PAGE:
"There are some who can live without wild things and some who cannot." - Aldo Leopold
Monday, October 22, 2012
From "Good Hunt" - Some Things about Muzzleloaders
My collection of Muzzleloaders
I wanted to take a moment for a little cross-promotion. As some of you know, I've been writing a hunting blog, Good Hunt, for the local newspaper, the Lakeland Ledger, over the last nine months. Really enjoy it and feel it is going well. We have covered a wide range of hunting activities in this time. In addition to my efforts, the paper's regular outdoor writing staff has contributed a wealth of information on freshwater and saltwater fishing, hunting, hiking, and environmental issues. Together, we are grouped at the Polk Outdoors website. If you live in Florida, plan to visit here or already do so on a regular basis, or just find an interest in our outdoor lifestyle, I encourage you to visit the site and bookmark it for future use.
Below was my last post on Good Hunt. It's a little longer than I usually publish there and not as Florida-centric, and I was torn on which site to post it. Problem solved now!
Anyhow, please take some time to visit Polk Outdoors and snoop around. Hope you enjoy and feel free to drop a line with comments, suggestions, etc.
Over the last 15 years I’ve hunted muzzleloading season it’s been quite entertaining watching folks trudge into camp all excited about an extra weekend or two of hunting, only to leave without their new weapons, having sold them in fits of rage for pennies on the dollar to anyone willing to take the cursed tokens off their hands. One year this camp regular, who had gone through at least a half-dozen frontstuffers that failed him in some way or another, showed with his single-shot Ruger No. 1 in .375 H&H arguing it was the same general concept of muzzleloading. Of course this was very illegal, and I would never recommend or endorse anyone to do likewise – unless maybe they’ve gone through, at minimum, 10 different blackpowder devices.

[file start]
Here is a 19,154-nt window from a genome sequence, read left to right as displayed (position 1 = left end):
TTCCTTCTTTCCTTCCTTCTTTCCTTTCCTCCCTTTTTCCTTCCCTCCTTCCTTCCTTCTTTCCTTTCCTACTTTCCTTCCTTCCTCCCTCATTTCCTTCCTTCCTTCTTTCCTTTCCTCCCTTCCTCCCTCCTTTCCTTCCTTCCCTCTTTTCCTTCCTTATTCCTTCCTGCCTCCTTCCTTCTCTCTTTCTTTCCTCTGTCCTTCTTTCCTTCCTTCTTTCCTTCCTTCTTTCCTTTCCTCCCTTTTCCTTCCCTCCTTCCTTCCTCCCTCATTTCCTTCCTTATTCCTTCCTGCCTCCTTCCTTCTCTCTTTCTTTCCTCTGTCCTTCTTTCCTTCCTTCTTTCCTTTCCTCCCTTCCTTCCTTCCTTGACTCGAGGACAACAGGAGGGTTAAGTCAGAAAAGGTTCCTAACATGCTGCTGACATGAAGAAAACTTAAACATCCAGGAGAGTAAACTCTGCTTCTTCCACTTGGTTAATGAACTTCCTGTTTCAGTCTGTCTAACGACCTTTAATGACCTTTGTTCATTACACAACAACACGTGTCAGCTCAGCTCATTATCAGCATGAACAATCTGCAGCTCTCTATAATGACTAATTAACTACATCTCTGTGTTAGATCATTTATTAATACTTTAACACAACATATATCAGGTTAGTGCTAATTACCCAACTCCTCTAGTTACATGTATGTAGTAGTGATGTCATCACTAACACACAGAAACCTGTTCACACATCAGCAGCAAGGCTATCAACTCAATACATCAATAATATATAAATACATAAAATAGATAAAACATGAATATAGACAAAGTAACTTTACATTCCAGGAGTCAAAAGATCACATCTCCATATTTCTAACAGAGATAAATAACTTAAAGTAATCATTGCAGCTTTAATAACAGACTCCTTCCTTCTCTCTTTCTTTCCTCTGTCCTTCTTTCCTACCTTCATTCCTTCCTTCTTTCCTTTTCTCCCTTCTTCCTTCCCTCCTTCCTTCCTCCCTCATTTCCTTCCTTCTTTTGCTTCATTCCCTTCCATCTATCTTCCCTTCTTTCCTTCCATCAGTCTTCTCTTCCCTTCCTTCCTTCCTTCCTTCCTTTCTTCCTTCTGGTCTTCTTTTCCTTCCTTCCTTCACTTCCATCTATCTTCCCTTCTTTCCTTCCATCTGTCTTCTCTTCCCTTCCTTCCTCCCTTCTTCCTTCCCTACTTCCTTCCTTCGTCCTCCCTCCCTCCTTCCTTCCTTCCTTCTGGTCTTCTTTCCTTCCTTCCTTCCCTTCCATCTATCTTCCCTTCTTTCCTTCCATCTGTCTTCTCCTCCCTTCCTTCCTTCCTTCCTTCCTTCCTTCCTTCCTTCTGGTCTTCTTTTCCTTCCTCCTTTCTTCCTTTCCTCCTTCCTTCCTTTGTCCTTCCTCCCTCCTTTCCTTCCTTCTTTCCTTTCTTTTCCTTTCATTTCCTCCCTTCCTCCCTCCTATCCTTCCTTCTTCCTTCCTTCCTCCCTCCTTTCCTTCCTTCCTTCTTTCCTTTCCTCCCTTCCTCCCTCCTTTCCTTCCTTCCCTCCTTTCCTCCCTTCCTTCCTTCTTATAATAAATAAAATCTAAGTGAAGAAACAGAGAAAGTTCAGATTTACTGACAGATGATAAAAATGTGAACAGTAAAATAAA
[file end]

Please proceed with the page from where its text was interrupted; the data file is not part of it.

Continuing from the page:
The truth is, failures with blackpowder equipment are typically the result of operator error. Though the guns they manufacture today are about as fool-proof as you can design these tools, they still require more diligence than your standard issue cartridge-fed, breech-loaded rifle.
Just wanted to run through a list of errors and issues I’ve witnessed in the past.
1. Trouble with Sidelocks – It seems most folks who first dabble with muzzleloading start with those $89.99 sidelock CVA’s. Then they buy the coolest looking sabot-ed projectiles and the Pyrodex pellets and doom themselves to disaster before they’ve left Wal-Mart. One, those sidelocks aren’t designed to use pelleted forms of powder. They require loose powder. Yes, you can get them to ignite from time to time, but reliability is severely compromised. There are no shortcuts with these guns – you must measure the loose powder. Two, those 250-grain sabots with the colorful polymer tips aren’t designed for sidelocks, either. Using the factory sights, these bullets will always hit high and usually above the target. I’ve witnessed folks – seriously – file down the front posts on their sidelocks to get sabots to print on paper. It’s depressing and frustrating to watch. You’ll need to shoot 350 – 385-grain MaxiBalls or Plains slugs, and if you can put three of those in a softball-sized circle at 50 yards, friend, you’re killing deer.